38. Amore satisfying use of the medium would be difficult to imagine.
  39. A blood-chilling dark comedy with unexpected moments of both fury and warmth, a strange, brooding and very accomplished film that sets us back on our heels from its opening frames.
  40. Offers up a subversive comic sensibility, one that somehow combines Buster Keaton's deadpan stare with Frank Capra's tireless optimism and filters them both through a black-ice Finnish point of view. Welcome to Aki World.
  41. Artfully, even elegantly constructed, Secret Lives skillfully probes issues of conflicting emotions and allegiances in a dark time, yet emerges as a loving affirmation of humanity's remarkable potential for goodness in the face of pervasive evil.
  42. I can't think of another good movie this year that's as tough to watch as Moodysson's, but, then, I can't think of very many movies that are as good.
  43. It's sensational in both senses of the word: a bravura, provocative sendup of horror pictures that's also scary and gruesome yet too swift-moving to lapse into morbidity.
  44. This fractured fairy tale not only knows there's no substitute for clever writing, it also has the confidence to take that information straight to the bank.
  45. Josh Aronson's Sound and Fury, as illuminating and comprehensive as it is heart-wrenching, is an example of what the documentary can accomplish at its most vital and engaging.
  46. Has an engaging warmth and an effortless sense of life. It also has an instinct for the humanity and universality of situations that are comic, romantic and quite seriously dramatic by turns.
  47. At a time when so many in this country are at odds about what represents America at its best, it's refreshing and then some to see a film that everyone can agree is an example of exactly that.
  48. Quietly devastating. [15 Dec 1993]
  49. A clever and outrageous piece of whimsical fantasy that is unique, unpredictable and more than a little strange.
  50. Crouching Tiger's blend of the magical, the mythical and the romantic fills a need in us we might not even realize we had.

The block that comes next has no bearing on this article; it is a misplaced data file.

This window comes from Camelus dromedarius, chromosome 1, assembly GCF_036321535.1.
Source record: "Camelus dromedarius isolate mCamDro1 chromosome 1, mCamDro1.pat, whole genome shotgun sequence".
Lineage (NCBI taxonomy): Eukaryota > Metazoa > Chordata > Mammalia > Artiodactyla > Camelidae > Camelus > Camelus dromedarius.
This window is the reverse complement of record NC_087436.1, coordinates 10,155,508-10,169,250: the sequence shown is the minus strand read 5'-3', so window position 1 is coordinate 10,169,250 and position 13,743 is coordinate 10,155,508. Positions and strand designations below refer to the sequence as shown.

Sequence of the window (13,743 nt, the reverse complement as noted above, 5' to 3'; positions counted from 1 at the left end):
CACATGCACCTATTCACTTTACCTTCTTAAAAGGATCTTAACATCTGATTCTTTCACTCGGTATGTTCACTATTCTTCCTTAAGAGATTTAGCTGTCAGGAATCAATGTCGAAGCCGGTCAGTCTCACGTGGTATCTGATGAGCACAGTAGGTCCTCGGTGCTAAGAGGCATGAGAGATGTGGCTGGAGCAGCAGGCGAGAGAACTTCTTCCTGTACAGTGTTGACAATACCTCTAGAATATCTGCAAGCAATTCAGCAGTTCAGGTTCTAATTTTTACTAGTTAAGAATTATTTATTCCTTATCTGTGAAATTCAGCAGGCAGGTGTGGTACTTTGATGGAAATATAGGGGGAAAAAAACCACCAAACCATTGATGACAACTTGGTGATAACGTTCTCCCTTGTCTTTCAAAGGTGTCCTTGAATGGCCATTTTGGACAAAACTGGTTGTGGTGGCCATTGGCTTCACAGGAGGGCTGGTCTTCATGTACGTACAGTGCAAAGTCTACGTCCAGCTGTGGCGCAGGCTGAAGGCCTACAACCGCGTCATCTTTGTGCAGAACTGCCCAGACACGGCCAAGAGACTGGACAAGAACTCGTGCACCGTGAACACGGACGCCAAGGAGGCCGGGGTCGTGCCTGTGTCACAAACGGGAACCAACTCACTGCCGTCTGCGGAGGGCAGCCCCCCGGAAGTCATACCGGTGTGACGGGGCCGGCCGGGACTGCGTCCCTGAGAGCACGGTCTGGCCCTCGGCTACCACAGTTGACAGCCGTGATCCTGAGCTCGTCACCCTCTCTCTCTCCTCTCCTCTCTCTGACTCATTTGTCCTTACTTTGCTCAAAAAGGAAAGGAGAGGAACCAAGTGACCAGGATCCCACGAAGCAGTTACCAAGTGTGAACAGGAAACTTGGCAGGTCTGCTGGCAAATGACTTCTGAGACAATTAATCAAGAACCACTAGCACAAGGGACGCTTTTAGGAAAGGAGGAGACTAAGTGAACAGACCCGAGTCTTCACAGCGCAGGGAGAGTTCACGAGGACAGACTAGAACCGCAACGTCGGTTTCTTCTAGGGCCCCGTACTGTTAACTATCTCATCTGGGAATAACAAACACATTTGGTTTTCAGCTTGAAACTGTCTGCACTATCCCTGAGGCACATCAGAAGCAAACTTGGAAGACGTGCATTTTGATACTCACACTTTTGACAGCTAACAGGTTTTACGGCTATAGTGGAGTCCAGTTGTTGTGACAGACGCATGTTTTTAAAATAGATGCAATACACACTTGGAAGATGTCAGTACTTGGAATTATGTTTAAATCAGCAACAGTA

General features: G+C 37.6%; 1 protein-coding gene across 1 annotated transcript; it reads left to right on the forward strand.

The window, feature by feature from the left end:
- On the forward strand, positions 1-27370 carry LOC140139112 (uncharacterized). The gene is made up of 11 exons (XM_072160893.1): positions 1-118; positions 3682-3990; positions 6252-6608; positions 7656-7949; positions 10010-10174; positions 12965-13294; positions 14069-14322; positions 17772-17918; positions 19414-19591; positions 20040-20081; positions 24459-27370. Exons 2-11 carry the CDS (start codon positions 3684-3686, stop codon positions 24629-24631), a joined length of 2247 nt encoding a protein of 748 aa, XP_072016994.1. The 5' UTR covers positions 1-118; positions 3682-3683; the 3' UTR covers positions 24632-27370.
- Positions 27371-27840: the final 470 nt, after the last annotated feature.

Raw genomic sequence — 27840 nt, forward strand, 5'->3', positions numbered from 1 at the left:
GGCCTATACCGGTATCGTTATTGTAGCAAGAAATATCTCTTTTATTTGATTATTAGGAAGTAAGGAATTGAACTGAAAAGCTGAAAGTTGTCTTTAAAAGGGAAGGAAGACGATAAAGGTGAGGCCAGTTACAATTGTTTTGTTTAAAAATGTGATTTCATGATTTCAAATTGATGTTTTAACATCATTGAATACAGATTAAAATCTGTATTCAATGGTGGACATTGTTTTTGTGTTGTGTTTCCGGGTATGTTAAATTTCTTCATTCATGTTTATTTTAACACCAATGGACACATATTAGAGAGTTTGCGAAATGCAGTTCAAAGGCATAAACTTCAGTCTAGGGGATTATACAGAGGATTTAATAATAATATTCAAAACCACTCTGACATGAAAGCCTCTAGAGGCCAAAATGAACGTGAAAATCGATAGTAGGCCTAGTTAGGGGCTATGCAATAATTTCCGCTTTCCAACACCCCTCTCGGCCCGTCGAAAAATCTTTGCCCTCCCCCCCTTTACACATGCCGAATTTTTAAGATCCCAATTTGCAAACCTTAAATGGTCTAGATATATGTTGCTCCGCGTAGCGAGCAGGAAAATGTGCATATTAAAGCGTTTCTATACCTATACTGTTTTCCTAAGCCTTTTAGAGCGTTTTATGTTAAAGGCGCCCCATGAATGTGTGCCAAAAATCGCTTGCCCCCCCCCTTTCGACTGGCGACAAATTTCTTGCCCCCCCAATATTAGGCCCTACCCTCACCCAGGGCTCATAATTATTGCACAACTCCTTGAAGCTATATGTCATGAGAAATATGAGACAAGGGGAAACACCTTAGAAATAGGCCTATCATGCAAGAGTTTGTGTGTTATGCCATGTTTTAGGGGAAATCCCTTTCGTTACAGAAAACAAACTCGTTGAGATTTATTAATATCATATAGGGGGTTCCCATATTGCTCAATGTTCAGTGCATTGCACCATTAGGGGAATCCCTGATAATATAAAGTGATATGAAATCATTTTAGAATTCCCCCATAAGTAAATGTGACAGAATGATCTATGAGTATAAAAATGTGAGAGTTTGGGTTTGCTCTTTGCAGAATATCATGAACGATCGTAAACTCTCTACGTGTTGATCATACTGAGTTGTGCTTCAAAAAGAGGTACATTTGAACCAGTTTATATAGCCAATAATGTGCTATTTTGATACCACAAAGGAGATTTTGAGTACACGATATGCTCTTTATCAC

51. It's a welcome throwback to the days when the world didn't have to end or tanker trucks explode to get an action audience's attention.
  52. The thinking person's caper flick, with its endlessly clever plotting revealing character under the utmost pressure.
  53. A quintessentially wised-up insider comedy, ideally cast and filled with sharp writing from start to finish.
  54. At once an old-fashioned freakout and an environmental cautionary tale (mess with Mother Nature and she'll mess with you right back), the film combines two genre standbys -- lethal contagion and the undead -- and gives them a wicked, contemporary spin.
  55. Brings maximum subtlety, nuance and insight into the timeless story of first love.
  56. A wildly cinematic futuristic thriller that is determined to overpower the imagination, The Matrix combines traditional science-fiction premises with spanking new visual technology in a way that almost defies description.
  57. A comedy of the most delicately balanced perfection.
  58. Dark, dangerous and a great deal of wicked, amoral fun. A film that manages to be as clever, playful and mock violent as its title, Lock, Stock was a major hit in its native Britain and its cheeky tone, simultaneously calculated and off the cuff, is as hip as anyone could want. [5 Mar 1999]
  59. As a dramatist Eason has a classicist's sense of structure and movement to complement his sense of the cinematic. Manito, which has a special grand jury prize from Sundance among its 10 awards, is a small film with a big impact.